FIBER ART

The fiber art movement, which emerged both in the US and internationally during the 1960s, refers to artists working with textile materials—weaving off the loom, but also using knotting techniques, braiding, wrapping and crochet. Their ambition was to see textiles afforded the same status as painting and sculpture, and considered a form of creative expression freed from utility. American “fiber artists” in particular owed a debt to the Bauhaus. While the school’s weaving workshop had turned increasingly to function, rejecting the “pictures made from wool” of the Weimar period, the emphasis placed on material and structure, the system instituted for teaching and textual analysis—as well as the professed equality of the arts and crafts—was considered an important precedent. Bauhaus weaving collections were also available in American museums and, significantly, many fiber artists trained with Bauhaus teachers, including Lenore Tawney (with Marli Ehrman at the Institute of Design in Chicago), Sheila Hicks (with Josef and Anni Albers at Yale in Connecticut) and Anne Wilson and Key Sekimachi (both of whom studied with Trude Guermonprez at the California College of Arts and Crafts in Oakland, California). Fiber artists like Bauhaus weavers before them responded to a diffused notion of world textile cultures exemplified by Anni Albers’ book, On Weaving. Dedicated to “my great teachers, the weavers of Peru”, Albers, along with the younger generation turned in particular to the textile traditions of the Incas for not only their technical brilliance but also the high social value afforded weaving in the Inca civilisation, in contrast to its place within their own culture.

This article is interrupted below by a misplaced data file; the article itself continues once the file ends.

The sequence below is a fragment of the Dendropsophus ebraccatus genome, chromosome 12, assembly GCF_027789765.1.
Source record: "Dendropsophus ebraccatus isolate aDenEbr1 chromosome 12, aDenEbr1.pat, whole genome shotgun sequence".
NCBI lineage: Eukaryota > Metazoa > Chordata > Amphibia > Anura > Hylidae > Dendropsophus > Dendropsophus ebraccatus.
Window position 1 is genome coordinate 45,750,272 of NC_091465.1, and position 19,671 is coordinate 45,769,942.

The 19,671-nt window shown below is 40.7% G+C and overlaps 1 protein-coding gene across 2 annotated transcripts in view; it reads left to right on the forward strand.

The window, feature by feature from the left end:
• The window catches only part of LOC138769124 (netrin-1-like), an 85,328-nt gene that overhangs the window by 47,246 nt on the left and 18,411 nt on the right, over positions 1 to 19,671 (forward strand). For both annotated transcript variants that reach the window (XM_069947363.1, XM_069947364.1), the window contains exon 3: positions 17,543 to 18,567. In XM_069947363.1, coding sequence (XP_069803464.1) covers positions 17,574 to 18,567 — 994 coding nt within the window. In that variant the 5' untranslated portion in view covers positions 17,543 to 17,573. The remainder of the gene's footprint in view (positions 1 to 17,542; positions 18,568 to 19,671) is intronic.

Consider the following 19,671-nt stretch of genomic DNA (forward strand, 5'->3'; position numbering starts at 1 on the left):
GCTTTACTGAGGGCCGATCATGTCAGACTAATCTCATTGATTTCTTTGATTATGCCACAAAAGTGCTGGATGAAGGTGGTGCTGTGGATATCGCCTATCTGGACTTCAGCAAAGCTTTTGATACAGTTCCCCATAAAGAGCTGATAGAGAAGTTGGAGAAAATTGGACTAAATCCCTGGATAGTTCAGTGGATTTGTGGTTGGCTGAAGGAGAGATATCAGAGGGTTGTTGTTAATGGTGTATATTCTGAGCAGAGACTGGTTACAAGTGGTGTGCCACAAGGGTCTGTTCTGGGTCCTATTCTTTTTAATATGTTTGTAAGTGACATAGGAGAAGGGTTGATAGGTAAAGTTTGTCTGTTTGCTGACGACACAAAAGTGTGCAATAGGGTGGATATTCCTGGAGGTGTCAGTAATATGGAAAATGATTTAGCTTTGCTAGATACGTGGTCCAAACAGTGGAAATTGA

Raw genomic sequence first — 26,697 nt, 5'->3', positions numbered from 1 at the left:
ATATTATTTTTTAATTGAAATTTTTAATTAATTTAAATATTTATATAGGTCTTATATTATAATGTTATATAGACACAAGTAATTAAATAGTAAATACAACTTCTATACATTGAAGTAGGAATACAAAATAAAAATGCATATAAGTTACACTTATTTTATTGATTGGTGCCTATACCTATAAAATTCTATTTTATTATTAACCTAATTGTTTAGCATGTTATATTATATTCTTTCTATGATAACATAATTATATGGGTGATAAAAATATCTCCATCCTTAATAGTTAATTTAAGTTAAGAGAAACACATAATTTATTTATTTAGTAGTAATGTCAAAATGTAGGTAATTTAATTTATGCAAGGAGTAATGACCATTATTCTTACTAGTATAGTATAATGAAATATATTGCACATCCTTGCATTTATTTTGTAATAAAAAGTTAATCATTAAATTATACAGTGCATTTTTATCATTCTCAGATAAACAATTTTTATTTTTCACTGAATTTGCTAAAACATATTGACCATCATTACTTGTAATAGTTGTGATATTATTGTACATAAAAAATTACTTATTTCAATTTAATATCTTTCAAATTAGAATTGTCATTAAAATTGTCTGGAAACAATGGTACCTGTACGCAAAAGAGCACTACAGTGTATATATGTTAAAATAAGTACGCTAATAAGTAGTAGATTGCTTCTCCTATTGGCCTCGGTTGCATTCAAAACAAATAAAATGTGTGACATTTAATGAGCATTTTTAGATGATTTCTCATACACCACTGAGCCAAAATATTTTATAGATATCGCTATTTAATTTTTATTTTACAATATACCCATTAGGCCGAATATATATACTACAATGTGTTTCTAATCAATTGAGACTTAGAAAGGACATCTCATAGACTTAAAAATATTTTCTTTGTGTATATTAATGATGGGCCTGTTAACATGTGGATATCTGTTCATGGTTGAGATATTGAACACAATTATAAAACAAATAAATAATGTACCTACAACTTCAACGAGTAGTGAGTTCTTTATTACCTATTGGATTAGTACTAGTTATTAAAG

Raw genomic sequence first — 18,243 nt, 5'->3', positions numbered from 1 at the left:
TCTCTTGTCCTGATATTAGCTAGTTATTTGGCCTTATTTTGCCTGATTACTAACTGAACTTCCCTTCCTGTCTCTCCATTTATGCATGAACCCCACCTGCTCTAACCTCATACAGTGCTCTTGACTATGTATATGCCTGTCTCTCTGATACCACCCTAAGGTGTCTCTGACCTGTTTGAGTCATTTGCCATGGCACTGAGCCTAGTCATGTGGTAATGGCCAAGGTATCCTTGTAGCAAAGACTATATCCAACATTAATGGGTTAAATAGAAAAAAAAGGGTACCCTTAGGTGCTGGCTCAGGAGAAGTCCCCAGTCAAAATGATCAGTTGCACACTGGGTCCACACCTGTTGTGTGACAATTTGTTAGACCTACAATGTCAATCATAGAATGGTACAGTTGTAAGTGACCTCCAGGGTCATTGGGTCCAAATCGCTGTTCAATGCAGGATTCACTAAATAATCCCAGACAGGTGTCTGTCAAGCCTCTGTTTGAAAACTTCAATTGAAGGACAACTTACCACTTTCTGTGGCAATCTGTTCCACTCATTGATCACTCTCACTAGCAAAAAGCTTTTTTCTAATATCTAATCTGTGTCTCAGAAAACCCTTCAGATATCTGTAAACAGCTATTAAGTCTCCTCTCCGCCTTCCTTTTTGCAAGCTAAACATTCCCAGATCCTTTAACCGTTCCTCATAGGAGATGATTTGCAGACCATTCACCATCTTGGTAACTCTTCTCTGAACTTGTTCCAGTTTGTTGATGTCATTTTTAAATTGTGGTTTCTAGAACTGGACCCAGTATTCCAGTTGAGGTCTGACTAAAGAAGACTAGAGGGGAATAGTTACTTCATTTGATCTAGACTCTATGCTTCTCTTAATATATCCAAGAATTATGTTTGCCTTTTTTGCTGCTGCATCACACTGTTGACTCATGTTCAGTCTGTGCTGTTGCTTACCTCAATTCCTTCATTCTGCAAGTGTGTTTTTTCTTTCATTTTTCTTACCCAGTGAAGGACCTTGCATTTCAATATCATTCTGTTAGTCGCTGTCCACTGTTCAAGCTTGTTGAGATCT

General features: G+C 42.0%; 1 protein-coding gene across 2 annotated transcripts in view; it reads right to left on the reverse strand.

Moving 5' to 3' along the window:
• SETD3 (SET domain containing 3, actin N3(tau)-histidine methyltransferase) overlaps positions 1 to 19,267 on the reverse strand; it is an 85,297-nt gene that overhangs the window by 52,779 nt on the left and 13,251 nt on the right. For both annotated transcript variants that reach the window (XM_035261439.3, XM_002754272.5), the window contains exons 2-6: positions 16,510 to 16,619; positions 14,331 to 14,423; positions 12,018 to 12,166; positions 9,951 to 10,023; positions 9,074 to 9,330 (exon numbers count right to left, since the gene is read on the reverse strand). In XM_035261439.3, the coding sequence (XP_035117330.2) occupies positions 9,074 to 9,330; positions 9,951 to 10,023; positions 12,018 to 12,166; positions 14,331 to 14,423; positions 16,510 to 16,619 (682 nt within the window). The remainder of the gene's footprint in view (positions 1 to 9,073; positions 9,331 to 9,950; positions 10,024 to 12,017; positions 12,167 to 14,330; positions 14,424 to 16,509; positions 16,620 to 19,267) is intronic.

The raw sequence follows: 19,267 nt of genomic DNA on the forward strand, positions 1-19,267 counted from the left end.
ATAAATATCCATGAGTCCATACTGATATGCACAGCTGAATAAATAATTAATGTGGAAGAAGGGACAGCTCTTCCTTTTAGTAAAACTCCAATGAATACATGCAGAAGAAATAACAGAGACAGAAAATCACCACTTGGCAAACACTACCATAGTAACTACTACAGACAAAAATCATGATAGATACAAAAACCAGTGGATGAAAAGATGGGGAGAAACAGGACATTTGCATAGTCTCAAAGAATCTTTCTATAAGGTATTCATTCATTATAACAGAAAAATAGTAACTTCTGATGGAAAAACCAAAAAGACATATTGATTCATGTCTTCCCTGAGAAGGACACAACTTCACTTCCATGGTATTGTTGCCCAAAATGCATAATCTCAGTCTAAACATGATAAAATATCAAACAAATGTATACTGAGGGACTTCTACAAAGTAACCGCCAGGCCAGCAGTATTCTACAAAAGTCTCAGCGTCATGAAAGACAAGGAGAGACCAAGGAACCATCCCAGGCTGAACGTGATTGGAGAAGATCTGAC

LENA BERGNER AND HANNES MEYER: A MIGRATORY LIFE

In 1927, Hannes Meyer, already known as an important architect of the Neues Bauen (New building) movement, was invited by Bauhaus director Walter Gropius to head the newly established “building” department at the Bauhaus in Dessau. In April 1928, having been appointed as the second Bauhaus director, he immediately introduced new course subjects related to technology, natural science and the humanities, in order to better meet the requirements of an egalitarian social ideal. Two years later, he was dismissed from his position—a result of Germany’s increasingly conservative and nationalistic ideological climate. Together with a group of Bauhaus graduates, including the weaver Lena Bergner, he travelled to Moscow at the invitation of the Soviet government. Meyer and Bergner lived and worked in the Soviet Union from 1930 to 1936, returning to Switzerland after the direction of the Stalinist regime became clear. In 1939, the couple moved on to Mexico, where Meyer became the head of Mexico City’s urban planning office, while Lena Bergner worked as a weaver for different local educational organizations, also developing new planning schemes for rural and urban schools. In 1942, the couple founded the publishing house La Estampa Mexicana to disseminate the work of the graphic arts collective Taller de Gráfica Popular.